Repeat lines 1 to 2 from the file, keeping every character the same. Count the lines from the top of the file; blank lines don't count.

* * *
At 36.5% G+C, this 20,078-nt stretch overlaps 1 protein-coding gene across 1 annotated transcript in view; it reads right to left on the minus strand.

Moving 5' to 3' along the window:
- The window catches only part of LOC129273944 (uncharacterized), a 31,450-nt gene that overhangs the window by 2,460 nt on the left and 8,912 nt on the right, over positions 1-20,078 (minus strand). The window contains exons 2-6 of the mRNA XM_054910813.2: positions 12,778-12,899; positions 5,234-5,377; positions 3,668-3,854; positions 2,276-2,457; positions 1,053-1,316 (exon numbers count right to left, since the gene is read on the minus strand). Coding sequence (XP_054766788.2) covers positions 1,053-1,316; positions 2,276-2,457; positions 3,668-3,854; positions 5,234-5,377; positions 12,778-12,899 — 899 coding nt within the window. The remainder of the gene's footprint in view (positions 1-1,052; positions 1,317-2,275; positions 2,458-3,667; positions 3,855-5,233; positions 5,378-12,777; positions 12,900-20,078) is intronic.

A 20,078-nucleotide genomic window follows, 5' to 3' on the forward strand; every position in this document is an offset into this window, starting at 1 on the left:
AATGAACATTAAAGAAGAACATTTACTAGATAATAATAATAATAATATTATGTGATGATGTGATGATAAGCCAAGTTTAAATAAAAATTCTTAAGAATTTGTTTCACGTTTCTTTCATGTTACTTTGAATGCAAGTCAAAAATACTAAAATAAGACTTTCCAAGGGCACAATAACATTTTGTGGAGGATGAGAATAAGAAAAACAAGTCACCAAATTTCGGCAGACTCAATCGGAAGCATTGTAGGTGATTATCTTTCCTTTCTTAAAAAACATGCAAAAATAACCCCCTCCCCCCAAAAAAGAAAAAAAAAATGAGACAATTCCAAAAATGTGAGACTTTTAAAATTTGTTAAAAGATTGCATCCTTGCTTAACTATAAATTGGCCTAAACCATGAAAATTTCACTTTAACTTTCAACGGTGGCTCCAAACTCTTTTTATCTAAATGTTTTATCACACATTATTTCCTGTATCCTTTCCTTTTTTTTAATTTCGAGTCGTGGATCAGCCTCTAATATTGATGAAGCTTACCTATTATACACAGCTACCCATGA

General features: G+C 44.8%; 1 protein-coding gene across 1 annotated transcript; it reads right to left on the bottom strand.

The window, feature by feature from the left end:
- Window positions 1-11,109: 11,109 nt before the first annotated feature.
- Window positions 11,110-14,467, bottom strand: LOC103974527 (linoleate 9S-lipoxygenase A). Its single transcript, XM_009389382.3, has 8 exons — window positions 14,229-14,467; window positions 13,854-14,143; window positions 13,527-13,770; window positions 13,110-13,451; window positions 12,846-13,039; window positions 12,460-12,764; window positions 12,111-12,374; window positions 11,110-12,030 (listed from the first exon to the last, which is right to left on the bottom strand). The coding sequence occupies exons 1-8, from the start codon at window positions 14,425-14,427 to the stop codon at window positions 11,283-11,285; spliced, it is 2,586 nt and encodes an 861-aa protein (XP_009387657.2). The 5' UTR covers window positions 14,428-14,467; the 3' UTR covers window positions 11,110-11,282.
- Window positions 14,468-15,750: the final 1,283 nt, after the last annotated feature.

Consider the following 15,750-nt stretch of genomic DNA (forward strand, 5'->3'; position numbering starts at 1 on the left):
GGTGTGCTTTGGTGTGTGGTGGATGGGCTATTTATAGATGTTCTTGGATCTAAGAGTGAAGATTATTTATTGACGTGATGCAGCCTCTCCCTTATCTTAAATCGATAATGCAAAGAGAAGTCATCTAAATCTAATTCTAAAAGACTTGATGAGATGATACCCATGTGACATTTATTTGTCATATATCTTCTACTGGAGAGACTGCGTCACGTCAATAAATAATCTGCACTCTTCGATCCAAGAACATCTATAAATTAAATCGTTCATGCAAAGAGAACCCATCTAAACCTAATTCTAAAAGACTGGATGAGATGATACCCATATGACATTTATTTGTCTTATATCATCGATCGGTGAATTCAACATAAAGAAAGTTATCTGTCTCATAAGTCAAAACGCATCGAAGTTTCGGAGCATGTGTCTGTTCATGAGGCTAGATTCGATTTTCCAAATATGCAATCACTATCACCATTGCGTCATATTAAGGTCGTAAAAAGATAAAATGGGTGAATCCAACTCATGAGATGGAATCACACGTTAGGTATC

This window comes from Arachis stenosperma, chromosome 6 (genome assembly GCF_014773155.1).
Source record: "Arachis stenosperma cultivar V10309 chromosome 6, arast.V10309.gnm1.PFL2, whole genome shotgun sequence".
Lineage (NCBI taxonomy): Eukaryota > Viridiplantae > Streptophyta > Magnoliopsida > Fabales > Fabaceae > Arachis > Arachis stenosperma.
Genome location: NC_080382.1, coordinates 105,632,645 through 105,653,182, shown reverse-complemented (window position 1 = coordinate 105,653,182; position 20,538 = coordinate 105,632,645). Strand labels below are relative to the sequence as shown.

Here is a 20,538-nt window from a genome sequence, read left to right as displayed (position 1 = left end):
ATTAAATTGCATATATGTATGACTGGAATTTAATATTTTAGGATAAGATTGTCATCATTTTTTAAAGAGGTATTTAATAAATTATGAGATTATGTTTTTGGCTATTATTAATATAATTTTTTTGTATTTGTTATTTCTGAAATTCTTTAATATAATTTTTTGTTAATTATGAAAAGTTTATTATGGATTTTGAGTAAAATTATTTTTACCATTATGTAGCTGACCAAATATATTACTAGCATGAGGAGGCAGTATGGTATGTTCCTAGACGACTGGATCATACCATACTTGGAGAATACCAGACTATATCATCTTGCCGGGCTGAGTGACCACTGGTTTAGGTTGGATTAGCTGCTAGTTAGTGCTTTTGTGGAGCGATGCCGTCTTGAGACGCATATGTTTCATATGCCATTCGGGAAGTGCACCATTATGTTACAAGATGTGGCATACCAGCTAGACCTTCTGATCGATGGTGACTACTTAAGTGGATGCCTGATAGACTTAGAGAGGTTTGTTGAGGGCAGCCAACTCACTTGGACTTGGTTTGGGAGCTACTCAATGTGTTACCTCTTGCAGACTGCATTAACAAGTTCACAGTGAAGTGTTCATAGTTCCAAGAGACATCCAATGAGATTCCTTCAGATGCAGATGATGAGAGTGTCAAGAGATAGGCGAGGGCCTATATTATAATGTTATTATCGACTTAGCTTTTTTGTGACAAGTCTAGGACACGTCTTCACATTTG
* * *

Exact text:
At 36.5% G+C, this 20,078-nt stretch overlaps 1 protein-coding gene across 1 annotated transcript in view; it reads right to left on the minus strand.

Moving 5' to 3' along the window: